- If using silicon mats, carefully slide the paper with the traced circle from underneath the silicon mat and place under another one. Repeat spooning and smoothing remaining batter until you’re out of baking sheets. Ultimately, you should end up with 11 layers.
- As you continue spreading the remaining batter on the baking sheets, bake as many layers at a time as possible, for 6 to 7 minutes, until the cake turns a deep caramel color, springs back at the touch and a toothpick inserted in the center comes out clean. Do not overbake!
- When each layer is done, slide the silicon mat or parchment off the baking sheet to prevent overbaking. If reusing baking sheets while they are still hot, reduce cooking time to 5 to 6 minutes.
- When the cake layers are cool enough to handle, examine them. If any spread outside the traced circles as they baked, use a sharp knife or pair of scissors to trim them. Don't throw away the trimmings. Before the cakes cool entirely, pull each one carefully from the silicon mat or parchment, then place back on the parchment or wire rack on a flat surface, and allow to cool completely.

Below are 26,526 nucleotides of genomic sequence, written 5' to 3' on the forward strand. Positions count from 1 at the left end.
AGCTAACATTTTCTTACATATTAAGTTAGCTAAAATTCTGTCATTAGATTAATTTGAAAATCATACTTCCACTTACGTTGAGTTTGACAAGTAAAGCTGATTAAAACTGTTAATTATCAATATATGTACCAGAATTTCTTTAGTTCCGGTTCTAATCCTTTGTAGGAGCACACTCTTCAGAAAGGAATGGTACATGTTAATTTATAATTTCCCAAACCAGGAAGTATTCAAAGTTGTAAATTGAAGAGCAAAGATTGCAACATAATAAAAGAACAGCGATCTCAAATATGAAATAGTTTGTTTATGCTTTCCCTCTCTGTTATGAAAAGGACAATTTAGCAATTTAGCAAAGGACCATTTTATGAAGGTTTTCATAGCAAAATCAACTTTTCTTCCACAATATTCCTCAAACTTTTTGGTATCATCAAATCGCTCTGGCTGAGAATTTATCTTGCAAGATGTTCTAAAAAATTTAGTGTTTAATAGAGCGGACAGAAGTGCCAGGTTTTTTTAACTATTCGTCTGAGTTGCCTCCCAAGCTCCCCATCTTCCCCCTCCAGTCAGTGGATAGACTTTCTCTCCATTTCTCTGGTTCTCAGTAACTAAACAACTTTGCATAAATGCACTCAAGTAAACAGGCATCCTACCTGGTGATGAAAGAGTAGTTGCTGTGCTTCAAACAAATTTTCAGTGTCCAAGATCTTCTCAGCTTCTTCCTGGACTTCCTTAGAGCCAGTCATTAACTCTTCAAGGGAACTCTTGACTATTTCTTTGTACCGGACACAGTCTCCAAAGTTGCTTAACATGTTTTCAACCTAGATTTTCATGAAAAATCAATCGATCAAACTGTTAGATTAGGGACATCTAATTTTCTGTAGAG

- When all the layers are baked, reduce the oven temperature to 120C/250F, and return the least attractive layer (and trimmings) to a baking sheet, and place in the oven to toast until deep reddish brown and dry, about 15 minutes. Allow it to cool, then use a food processor to grind into fine crumbs. Cover and set aside.
- Place ½ cup burned honey, dulce de leche and ½ teaspoon fine salt into a medium bowl. Whisk by hand until combined, then slowly pour in ¾ cup cream and mix until homogeneous. Chill until completely cooled, about 30 minutes.
- Pour 4 cups heavy cream into the bowl (preferring chilled) of a stand mixer, with the whisk attachment. Whip at medium speed to soft peaks, about 6 minutes, then add honey mixture and whip to medium stiff peaks. If your mixer holds less than 5 quarts, make frosting in 2 batches and then combine in a large bowl, or use a large bowl and a hand mixer.